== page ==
Week in Review: August 10, 2018

What’s new this week: David Gowler, chair of religion at Oxford College of Emory University, discusses Howard Thurman’s impact beyond being an influence on Martin Luther King Jr. in an Academic Minute, which also ran on Inside Higher Ed. Scripps professor Stacey Wood continues to get pick up on her Conversation piece about why people fall for scams. Most recently it ran on BBC News. A new certificate program in social entrepreneurship and aging at the Farmer School of Business was highlighted in The Hechinger … Read more…

Week in Review: August 3, 2018

What’s new this week: Grinnell College Professor Mark Montgomery weighs in on why international adoptions have declined in the U.S. for this NPR Morning Edition interview. The Conversation article on Carthage College Professor Angela Dassow’s research identifying individual gray wolves by their howls also ran in Salon this week. This University Business roundup on tools and tactics for strengthening faculty-student relationships on campus includes expertise from Mike Latham, vice president for academic affairs and dean at Grinnell College and Rachel Annunziato, professor and associate dean of strategic initiatives at Fordham University. … Read more…

A Short Read on Longform

I have mentioned once or twice that I can get a bit news-weary and overwhelmed by the endless cycle of information constantly barraging us. Don’t get me wrong, many of my strategies for taking a break, unplugging, and combating news fatigue are still working. (Seriously, I will never turn alerts back on. One of the best things I’ve ever done.) But, even limiting my morning news consumption sources and logging off Twitter sometimes doesn’t help because the news stays with me. And at that point, I … Read more…

Week in Review: July 27, 2018

What’s new this week: In an essay for Motherly, Longwood University Professor Catherine Franssen explains why respecting the individuality of our children and fostering their emotional intelligence helps to make them better adults. Professor Stacey Wood of Scripps College shares her latest research on why people fall for scams in a piece for The Conversation. It also ran in The Los Angeles Times, The San Francisco Chronicle, and the PhillyVoice. Professor Catherine Bagwell of Oxford College at Emory University weighs in on how parents can … Read more…

Start Thinking About Midterm Election Experts Now

After nearly 12 years in public relations, I still miss my days in the television newsroom during election season, especially on election night. The excitement, the blaring noises of 10 competing televisions, the late night pizza, and my favorite part – being able to declare a state red or blue. While it was a highlight, it was also very nerve-racking (the feeling you get when you are about to hit send on an email to the entire campus).  While, midterm elections aren’t the big show, … Read more…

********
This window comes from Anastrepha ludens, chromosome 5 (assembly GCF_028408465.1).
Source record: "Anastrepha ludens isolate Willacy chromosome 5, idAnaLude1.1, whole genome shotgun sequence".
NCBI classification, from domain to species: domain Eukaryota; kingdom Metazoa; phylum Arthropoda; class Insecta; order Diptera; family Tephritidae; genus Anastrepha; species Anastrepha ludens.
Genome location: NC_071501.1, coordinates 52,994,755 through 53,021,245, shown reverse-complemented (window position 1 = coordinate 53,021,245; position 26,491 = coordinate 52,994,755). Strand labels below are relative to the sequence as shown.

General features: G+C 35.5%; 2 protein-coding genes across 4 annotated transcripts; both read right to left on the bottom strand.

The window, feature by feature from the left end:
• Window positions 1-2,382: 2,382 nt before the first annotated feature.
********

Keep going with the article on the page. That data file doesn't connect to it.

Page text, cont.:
Week in Review: July 20, 2018

What’s new this week: Carthage College Professor Sara Jensen explains why she teaches math through knitting in this essay for The Conversation, which also ran in The Los Angeles Times and Smithsonian. Julie Maher, RN and clinical nursing instructor at Carthage College, weighs in on myths about managing labor pains during childbirth for U.S. News & World Report. Farmer School of Business Professor Geoff Zoeckler shares his expertise on corporate empathy in an Entertainment Weekly article on the show changes at ABC after the Roseanne Barr … Read more…

What’s At Stake When Colleges Game the Rankings

When I first read this story about data-tampering by Temple University’s Fox School of Business, my reaction was disappointment. That’s settled into a healthy, seething anger. An independent law firm has held former Dean Moshe Porat responsible for falsifying GPAs, percentage of admitted applicants who took the GMAT, student debt figures and more in order to secure a high U.S. News & World Reportranking for years. Purposefully submitting manipulated data to a rankings platform is one of the most offensive ways an institution can deceive prospective … Read more…

Week in Review: July 13, 2018

What’s new this week: Climate change should not be blamed for the battle between Nigerian farmers and herders, says Grinnell College Professor Leif Brottem. Read his Salon piece on why the altercations instead highlight the toxic and violent politics in the country. Laura Stratton, director of admission at Scrips College, weighed in on three common college essay topics in this U.S. News & World Report article. Fordham University Professor Boris Heersink shares his thoughts on Trump’s opportunity to reshape the Supreme Court and Justice Kennedy’s legacy in … Read more…

The Costly Downside to Ditching AP

Does getting rid of AP courses help or hurt students? A recent Washington Post article about private D.C. schools ditching Advanced Placement courses highlights the power of data in the argument. The College Board, the organization that oversees AP, really nailed its statement in the article by including strong, relevant data that gave me pause. Even for elite schools with affluent families, the potential for saving money on college cannot be easily dismissed. Typically, when a move is made to consider the whole student, not just a … Read more…

Week in Review: July 6, 2018

What’s new this week: According to Longwood University professor Catherine Franssen, there’s a scientific reason why some people risk their lives for a selfie. Read more in her Salon piece. This week on Inside Higher Ed’s Call to Action blog, be sure to read a post on how to better understand your institution’s visibility chasm. What we’ve been talking about: Kristine shares what she learned during her first time truly unplugging during vacation and why it’s important for even those who work with media to take a … Read more…